Martor No. 23 / Year 2018

Working with Contested Ethnographic Collections to Change “Old Museum” Perspectives: Mutare Museum, Eastern Zimbabwe, 2015-2017

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Author: Njabulo Chipangura

About the author:
Njabulo Chipangura
PhD Candidate, Department of Anthropology/ Wits City Institute, University of the Witwatersrand, Johannesburg, South Africa; Curator at Mutare Museum, National Museum and Monuments of Zimbabwe
nchipangura3 at gmail dot com

Pages: 59-69

Keywords: Ethnography, contested, collections, Mutare Museum, Beit Gallery.

In this article, I will examine the history of collecting ethnographic objects at Mutare Museum, moving between the colonial and postcolonial periods in order to show how these time scales structured the ways in which exhibitions are presented. I argue that by removing ethnographic objects from their cultural setting and inserting them into the visual system of the museum, their dynamic web of physical and social meanings was broken. Whilst I acknowledge that Mutare Museum’s system of displaying its ethnographic collection was shaped by colonialism in a way that resulted in the marginalisation of certain communities, I will show how collections in one of the galleries—the Beit Gallery—were transformed to convey new postcolonial meanings. In part, the paper also looks at how the concept of object biography and ethnomuseology assisted in redesigning and changing old exhibitions in the Beit Gallery. This case in point will be illustrated by gleaning through the multi-layered histories of collecting at this museum. Next, I will argue that the particular, ‘old’ manner in which ethnographic objects were displayed conforms to the traditional practice of presenting exclusively for visual observation. Objects would be displayed on the floor in an almost derogatory way—presented as if they were strange and exotic and devoid of any social and historical significance. Yet, this type of scenography did not do justice to the social biography of the collection, which could not be understood in terms of a single unchanging identity, but rather by tracing the succession of meanings attached to the objects as they move through space and time. As a result, communities living around this museum used to periodically contest narratives that were appended on ethnographic collections on display in the Beit Gallery. Therefore, in this article, I will show how we reorganised this exhibition through a collaborative partnership with the source communities where the objects had originated from. The discussion in this paper is premised on the data derived from my involvement in redesigning displays in the Beit Gallery as a curator at Mutare Museum.  Later on, I will also address public perceptions of the new installations and gauge whether the exhibition attained the desired effects.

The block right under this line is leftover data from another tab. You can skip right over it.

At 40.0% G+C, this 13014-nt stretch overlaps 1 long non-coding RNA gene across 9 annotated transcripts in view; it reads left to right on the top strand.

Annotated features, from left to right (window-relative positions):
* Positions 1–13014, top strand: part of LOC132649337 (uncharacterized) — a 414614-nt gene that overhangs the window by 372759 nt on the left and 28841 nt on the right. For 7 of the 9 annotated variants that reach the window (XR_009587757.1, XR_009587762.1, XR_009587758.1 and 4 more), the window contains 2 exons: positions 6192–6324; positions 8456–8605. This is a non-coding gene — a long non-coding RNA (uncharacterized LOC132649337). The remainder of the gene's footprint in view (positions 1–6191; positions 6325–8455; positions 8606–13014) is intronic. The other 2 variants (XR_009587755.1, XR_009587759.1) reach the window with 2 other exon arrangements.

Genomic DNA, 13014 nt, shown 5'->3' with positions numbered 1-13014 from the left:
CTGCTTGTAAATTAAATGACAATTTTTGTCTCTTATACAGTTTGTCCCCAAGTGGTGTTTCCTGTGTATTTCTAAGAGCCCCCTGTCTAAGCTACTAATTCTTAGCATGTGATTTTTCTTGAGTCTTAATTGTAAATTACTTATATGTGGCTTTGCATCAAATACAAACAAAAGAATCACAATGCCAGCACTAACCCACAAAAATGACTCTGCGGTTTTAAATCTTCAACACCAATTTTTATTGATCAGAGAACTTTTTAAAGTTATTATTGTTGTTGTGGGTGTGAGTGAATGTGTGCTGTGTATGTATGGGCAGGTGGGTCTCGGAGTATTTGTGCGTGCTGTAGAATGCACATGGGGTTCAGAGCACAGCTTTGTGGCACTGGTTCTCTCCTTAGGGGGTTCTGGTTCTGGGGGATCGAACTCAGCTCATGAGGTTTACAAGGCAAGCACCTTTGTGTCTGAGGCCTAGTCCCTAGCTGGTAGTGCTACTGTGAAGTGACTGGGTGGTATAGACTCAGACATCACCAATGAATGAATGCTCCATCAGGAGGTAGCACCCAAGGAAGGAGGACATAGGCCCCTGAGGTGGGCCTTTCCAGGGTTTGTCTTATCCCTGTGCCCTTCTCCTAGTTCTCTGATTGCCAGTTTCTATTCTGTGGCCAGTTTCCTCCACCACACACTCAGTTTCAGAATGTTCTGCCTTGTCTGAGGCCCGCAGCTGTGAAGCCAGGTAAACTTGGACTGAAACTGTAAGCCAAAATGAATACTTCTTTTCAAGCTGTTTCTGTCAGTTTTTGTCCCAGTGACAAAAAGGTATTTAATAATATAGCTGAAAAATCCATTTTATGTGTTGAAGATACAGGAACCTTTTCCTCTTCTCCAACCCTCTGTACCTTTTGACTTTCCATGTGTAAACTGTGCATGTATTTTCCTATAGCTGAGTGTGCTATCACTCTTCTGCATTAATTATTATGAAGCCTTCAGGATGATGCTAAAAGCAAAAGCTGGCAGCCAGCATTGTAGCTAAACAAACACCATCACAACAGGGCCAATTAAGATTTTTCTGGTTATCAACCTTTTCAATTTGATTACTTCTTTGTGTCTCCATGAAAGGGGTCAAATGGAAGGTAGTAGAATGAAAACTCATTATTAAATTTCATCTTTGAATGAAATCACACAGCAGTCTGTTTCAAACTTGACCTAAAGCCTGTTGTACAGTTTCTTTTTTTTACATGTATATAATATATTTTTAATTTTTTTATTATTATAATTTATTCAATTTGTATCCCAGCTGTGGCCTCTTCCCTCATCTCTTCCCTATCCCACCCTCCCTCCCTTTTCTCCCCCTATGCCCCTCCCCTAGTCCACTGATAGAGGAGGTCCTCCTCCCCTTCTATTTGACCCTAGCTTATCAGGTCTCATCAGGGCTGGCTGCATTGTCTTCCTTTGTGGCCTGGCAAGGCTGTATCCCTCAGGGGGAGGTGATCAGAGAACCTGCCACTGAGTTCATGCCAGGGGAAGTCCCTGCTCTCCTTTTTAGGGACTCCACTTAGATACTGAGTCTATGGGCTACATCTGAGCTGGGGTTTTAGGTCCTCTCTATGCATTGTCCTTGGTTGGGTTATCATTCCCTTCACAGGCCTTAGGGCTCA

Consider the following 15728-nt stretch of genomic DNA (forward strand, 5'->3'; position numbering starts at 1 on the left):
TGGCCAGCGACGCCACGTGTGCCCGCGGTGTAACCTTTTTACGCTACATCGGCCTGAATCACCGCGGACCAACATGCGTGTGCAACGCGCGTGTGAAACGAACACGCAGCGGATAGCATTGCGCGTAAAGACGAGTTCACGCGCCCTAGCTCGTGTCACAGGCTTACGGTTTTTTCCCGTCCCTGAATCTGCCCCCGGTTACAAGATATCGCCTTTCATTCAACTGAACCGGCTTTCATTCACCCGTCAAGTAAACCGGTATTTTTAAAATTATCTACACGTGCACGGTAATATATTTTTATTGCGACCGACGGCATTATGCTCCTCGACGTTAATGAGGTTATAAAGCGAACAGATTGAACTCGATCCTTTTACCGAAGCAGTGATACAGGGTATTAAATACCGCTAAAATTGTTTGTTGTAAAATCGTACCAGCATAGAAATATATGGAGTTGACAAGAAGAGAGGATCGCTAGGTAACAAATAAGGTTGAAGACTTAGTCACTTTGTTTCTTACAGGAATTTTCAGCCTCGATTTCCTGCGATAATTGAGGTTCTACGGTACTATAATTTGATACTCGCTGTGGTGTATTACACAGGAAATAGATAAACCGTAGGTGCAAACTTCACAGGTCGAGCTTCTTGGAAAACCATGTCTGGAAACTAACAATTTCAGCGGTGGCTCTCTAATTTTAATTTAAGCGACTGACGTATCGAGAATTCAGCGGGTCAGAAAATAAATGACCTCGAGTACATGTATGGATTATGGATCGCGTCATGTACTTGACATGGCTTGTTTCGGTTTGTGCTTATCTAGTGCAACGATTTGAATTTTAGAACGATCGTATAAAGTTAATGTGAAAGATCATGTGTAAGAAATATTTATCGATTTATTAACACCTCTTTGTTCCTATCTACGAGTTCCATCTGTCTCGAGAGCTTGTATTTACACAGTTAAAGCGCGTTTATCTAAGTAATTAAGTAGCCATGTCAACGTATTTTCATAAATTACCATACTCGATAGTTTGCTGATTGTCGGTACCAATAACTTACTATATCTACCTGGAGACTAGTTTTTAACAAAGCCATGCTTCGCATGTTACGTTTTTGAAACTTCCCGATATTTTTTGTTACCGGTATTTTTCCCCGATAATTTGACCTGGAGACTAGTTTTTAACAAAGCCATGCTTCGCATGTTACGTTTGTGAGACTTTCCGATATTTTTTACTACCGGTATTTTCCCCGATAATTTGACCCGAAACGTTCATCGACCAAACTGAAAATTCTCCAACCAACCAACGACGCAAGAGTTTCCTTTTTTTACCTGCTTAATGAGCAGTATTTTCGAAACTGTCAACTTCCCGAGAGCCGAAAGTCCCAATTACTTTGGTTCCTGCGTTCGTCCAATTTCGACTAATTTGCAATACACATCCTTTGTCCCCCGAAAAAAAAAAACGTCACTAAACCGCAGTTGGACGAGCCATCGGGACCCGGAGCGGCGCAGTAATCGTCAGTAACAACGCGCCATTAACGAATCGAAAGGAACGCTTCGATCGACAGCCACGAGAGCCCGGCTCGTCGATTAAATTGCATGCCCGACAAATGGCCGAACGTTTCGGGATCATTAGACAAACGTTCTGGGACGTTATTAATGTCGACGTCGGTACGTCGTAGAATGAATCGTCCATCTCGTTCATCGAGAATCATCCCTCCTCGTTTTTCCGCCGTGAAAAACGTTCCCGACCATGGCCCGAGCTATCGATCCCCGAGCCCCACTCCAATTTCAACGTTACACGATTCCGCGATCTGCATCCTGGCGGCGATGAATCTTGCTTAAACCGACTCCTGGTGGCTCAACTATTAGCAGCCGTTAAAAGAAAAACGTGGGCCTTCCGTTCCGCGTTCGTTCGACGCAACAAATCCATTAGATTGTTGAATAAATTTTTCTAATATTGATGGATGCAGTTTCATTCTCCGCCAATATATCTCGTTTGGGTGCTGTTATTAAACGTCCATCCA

How to cite this article: Chipangura, Njabulo. 2018. “Working with Contested Ethnographic
Collections to Change ‘Old Museum’ Perspectives: Mutare Museum, Eastern Zimbabwe, 2015- 2017.” Martor 23: 59-69. [DOI: 10.57225/martor.2018.23.04]